Damage Caps Unfair to Women, Minorities, Children
Senator Ted Kennedy sent a letter to President Bush in July of 2002, and it has some interesting points about why capping noneconomic damages is unfair to women, minorities, and children:
Caps discriminate against younger victims. A young person with a severe injury such as paralysis must endure it for many more years than an older person with the same injury. Yet, that young person is prohibited from receiving greater compensation for the many more years he will be disabled. Is that fair?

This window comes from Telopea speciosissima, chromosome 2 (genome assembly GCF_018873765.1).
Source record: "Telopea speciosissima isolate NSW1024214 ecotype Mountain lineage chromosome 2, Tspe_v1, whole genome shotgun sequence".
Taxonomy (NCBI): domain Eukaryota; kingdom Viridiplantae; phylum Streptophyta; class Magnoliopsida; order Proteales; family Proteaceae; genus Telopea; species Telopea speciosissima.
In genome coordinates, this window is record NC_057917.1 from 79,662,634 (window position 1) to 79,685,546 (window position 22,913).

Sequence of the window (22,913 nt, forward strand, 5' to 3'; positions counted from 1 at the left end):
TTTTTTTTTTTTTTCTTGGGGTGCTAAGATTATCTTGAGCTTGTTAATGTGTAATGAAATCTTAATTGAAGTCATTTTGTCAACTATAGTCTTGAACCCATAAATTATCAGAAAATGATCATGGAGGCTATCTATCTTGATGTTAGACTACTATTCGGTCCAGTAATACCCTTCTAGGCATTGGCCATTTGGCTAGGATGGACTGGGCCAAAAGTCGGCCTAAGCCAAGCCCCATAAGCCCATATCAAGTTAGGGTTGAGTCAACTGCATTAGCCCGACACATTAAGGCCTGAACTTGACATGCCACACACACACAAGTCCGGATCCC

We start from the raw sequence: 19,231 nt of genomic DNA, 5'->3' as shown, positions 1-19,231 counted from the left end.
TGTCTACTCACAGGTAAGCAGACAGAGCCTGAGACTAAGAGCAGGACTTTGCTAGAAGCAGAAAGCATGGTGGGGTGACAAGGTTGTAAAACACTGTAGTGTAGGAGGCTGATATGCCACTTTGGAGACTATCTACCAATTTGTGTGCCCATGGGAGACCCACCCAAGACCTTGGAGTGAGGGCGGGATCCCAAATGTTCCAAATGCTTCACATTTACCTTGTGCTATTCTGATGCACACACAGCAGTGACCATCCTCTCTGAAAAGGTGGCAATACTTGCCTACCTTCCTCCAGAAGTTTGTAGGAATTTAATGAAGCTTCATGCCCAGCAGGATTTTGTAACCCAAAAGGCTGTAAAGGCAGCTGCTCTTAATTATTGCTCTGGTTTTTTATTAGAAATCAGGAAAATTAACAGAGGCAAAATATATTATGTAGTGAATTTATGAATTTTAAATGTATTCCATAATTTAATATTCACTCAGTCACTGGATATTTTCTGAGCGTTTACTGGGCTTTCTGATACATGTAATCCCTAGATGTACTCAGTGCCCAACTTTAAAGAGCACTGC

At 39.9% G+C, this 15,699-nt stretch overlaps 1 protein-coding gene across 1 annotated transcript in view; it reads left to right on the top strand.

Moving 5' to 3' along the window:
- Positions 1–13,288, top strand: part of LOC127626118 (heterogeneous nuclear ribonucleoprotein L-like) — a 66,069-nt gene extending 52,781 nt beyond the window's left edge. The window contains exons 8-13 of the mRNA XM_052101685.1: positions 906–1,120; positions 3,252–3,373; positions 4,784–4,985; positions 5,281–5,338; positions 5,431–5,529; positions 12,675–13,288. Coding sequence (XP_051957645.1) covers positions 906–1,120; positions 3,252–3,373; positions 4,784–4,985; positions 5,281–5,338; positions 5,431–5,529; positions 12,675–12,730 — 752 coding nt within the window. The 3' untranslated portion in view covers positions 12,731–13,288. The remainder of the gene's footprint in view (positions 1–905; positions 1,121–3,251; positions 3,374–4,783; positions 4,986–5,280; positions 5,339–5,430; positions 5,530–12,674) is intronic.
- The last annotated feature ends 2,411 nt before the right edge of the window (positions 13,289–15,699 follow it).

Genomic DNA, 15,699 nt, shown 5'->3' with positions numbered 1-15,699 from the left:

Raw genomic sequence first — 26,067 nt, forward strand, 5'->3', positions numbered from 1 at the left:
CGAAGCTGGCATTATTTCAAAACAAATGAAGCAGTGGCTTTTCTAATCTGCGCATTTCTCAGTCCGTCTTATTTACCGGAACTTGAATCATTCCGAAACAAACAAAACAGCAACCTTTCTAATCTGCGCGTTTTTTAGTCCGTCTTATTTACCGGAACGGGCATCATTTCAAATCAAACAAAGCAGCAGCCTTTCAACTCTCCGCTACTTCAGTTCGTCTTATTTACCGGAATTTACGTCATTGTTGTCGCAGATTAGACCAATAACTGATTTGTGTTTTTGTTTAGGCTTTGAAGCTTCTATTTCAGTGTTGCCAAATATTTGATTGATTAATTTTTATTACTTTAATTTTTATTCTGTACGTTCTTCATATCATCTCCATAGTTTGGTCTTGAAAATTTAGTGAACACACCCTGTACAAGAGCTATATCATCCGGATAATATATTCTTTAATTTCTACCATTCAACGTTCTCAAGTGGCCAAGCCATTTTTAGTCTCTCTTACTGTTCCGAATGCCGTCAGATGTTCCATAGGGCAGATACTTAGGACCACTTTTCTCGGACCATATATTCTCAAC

Caps on noneconomic damages discriminate against women, children, minorities, and low income workers. These groups do not receive large economic damages attributable to lost earning capacity. Thus, noneconomic damages are particularly important to these vulnerable populations.
Women who are homemakers and caregivers for their families sustain no lost wages when they are injured, so they only receive minimal economic damages. Ignoring the value of the work they do within the home violates the most basic family values.